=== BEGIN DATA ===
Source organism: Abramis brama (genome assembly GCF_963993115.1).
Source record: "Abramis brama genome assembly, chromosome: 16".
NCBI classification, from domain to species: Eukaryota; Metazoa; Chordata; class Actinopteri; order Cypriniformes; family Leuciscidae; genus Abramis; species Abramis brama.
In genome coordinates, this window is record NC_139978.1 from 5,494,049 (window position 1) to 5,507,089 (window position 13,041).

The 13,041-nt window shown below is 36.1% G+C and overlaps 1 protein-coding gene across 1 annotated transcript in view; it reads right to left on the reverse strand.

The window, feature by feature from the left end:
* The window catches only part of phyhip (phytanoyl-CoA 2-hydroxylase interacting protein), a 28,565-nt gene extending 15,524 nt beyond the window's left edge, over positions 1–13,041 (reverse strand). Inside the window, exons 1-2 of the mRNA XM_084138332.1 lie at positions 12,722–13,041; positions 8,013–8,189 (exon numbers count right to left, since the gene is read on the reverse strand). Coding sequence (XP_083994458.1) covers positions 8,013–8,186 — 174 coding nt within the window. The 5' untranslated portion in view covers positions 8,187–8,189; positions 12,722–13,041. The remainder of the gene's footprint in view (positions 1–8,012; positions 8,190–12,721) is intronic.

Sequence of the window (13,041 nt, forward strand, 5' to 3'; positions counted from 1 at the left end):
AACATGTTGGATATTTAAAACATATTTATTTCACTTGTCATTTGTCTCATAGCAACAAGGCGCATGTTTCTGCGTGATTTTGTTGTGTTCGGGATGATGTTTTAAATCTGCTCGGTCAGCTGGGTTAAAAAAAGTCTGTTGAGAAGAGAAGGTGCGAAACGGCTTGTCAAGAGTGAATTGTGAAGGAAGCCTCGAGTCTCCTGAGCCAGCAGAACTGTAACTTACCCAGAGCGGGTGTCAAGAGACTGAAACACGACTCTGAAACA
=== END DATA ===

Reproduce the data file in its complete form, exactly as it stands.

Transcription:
Source organism: Abramis brama (genome assembly GCF_963993115.1).
Source record: "Abramis brama genome assembly, chromosome: 16".
NCBI classification, from domain to species: Eukaryota; Metazoa; Chordata; class Actinopteri; order Cypriniformes; family Leuciscidae; genus Abramis; species Abramis brama.
In genome coordinates, this window is record NC_139978.1 from 5,494,049 (window position 1) to 5,507,089 (window position 13,041).

The 13,041-nt window shown below is 36.1% G+C and overlaps 1 protein-coding gene across 1 annotated transcript in view; it reads right to left on the reverse strand.

The window, feature by feature from the left end:
* The window catches only part of phyhip (phytanoyl-CoA 2-hydroxylase interacting protein), a 28,565-nt gene extending 15,524 nt beyond the window's left edge, over positions 1–13,041 (reverse strand). Inside the window, exons 1-2 of the mRNA XM_084138332.1 lie at positions 12,722–13,041; positions 8,013–8,189 (exon numbers count right to left, since the gene is read on the reverse strand). Coding sequence (XP_083994458.1) covers positions 8,013–8,186 — 174 coding nt within the window. The 5' untranslated portion in view covers positions 8,187–8,189; positions 12,722–13,041. The remainder of the gene's footprint in view (positions 1–8,012; positions 8,190–12,721) is intronic.

Sequence of the window (13,041 nt, forward strand, 5' to 3'; positions counted from 1 at the left end):
AACATGTTGGATATTTAAAACATATTTATTTCACTTGTCATTTGTCTCATAGCAACAAGGCGCATGTTTCTGCGTGATTTTGTTGTGTTCGGGATGATGTTTTAAATCTGCTCGGTCAGCTGGGTTAAAAAAAGTCTGTTGAGAAGAGAAGGTGCGAAACGGCTTGTCAAGAGTGAATTGTGAAGGAAGCCTCGAGTCTCCTGAGCCAGCAGAACTGTAACTTACCCAGAGCGGGTGTCAAGAGACTGAAACACGACTCTGAAACA